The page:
Bring your ski boots and bathing suit to the new W Aspen rooftop deck, which is scheduled to open in spring 2019 with an après-ski party scene that promises to rival the now-defunct Sky Hotel, demolished last year.
Speaking Wednesday to the Aspen Business Luncheon at the Mountain Chalet, developer John Sarpa said the W Aspen hotel at the base of Aspen Mountain between The Little Nell hotel and residential condominium buildings will have three public spaces where beverage and food will be available.
At nearly 122,000 feet of construction, with a disturbed area of about 42,000 square feet, the building is double the size of its predecessor.
“The old Sky Hotel we’re replacing was one hell of a local hangout. We need this place to be the same,” Sarpa said. He later added, “We expect people in ski boots everywhere.”
W Aspen will have a “modern chalet” design and was inspired by a similar luxury hotel in Verbier, Switzerland. Colors will pay homage to architect and graphic designer Herbert Bayer, with “Bayer blue” hues prominent in the interior.
Access to the hotel’s pinnacle, the approximately 8,000-square-foot public rooftop bar, will be via elevator. There will be a place to stash equipment, Sarpa said. On the second floor is a living-room-style space that can accommodate hundreds and host live music and DJ entertainment. The deck will include a 30-foot fire pit.
The hotel’s first floor will have flex space that could accommodate “late-night entertainment in the lobby,” he said.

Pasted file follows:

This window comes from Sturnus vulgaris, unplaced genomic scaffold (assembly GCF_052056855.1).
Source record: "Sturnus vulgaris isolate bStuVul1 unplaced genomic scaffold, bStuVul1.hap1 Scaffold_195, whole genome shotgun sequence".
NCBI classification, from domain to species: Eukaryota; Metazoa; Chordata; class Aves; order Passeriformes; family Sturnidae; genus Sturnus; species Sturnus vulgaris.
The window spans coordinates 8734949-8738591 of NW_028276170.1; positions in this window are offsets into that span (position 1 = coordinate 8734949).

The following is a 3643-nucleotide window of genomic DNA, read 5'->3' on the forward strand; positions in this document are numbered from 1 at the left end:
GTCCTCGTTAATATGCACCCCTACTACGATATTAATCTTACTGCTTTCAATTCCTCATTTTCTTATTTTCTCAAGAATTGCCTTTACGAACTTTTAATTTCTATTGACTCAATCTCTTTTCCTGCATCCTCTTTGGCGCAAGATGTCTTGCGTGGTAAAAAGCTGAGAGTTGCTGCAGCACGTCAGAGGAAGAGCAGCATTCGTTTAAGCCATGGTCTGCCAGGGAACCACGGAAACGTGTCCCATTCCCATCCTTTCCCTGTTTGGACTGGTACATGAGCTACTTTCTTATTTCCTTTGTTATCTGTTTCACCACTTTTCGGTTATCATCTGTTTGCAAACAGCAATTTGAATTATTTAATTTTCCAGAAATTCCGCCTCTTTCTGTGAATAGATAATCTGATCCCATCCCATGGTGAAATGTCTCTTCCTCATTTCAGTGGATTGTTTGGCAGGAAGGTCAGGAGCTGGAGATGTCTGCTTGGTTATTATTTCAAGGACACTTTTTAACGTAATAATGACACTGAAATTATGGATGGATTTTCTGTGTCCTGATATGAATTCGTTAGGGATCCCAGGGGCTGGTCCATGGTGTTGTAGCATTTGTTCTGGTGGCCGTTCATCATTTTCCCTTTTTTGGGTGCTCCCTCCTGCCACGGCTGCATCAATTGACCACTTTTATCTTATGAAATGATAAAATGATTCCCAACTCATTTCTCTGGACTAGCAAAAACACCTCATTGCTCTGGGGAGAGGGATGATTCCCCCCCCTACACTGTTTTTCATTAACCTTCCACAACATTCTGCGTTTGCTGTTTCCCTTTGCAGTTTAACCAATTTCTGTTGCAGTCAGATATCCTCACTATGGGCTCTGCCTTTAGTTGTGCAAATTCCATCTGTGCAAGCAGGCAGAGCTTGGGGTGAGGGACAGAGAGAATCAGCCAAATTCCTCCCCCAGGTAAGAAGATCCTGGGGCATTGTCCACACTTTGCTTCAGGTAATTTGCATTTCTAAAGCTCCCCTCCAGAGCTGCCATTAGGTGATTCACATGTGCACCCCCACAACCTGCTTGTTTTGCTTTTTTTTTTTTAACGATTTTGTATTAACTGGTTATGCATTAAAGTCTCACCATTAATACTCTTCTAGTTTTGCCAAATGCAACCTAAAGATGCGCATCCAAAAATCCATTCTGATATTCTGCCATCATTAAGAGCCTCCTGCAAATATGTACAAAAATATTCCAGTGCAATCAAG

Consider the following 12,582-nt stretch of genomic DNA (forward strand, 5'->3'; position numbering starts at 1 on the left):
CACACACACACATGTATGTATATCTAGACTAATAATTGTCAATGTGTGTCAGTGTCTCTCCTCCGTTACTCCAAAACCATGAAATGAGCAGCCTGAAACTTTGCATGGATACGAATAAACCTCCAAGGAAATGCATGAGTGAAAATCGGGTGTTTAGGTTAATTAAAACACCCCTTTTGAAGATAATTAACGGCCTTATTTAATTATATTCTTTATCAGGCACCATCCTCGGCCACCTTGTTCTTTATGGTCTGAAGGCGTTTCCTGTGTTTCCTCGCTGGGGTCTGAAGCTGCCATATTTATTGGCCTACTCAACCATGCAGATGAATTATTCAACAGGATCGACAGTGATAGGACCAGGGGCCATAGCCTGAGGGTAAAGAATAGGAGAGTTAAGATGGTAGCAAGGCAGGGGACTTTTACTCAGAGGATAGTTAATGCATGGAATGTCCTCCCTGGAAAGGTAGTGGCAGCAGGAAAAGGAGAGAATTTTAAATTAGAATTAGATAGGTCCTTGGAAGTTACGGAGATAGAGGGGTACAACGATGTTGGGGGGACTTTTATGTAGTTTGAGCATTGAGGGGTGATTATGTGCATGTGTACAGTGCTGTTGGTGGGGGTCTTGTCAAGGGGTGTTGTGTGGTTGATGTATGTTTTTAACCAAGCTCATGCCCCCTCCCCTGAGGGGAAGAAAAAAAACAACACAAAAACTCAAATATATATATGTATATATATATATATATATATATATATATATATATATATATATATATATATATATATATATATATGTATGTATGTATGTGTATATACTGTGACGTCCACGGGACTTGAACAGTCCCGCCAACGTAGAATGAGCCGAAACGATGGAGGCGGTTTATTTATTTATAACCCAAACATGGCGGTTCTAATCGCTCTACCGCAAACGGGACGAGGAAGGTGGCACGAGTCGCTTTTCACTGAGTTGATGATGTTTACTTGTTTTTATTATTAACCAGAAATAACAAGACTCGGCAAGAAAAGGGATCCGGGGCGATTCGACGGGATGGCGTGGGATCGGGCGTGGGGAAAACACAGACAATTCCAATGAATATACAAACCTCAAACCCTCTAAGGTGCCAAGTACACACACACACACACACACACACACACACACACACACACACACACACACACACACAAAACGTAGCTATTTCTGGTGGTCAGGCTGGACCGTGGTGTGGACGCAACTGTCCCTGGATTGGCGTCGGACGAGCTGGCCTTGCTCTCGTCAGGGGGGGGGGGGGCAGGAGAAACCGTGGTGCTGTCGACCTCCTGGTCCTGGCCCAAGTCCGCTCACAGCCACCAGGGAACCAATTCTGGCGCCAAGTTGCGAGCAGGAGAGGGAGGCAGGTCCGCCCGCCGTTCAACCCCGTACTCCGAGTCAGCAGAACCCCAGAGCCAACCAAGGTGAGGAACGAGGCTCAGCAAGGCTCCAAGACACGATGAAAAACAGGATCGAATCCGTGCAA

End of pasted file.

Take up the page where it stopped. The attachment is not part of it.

W Aspen will have 88 hotel rooms for rent and 11 fractional-ownership residences sold in one-tenth shares. Prices are forthcoming but should be comparable to the Dancing Bear Aspen, he told attendees at the Wednesday business luncheon.
Sarpa said W Aspen’s fractional-ownership pricing will be made public soon but the property, since the 1960s, has included some kind of après-ski bar.
“We want to maintain what the Sky was so good at, a place that was open and fun for both locals and guests to hang out,” he said. Sarpa said he expects this venture to be at least as successful as its predecessor.
“This is going to be a fun place, even by Aspen standards.”
The vibrancy of this new scene will be contained with sound barriers.
Sarpa said part of the city approval involved creating a sound system designed to be “as compatible as possible, given the conflicting interests of a hotel in a residential area.”
The project received land-use approval in early 2015 from the city of Aspen, but hotel construction and demolition were delayed by one year in order to give the principals time “to finish the drawings,” he said.
In 2017, the developers settled a lawsuit with neighbors over construction access through the alley.
The hotel construction led by Haselden has benefitted from this winter’s mild weather.
“To date we haven’t had to use one weather day or stop, which is fantastic. We’re still very much on track to open in spring 2019,” Sarpa said.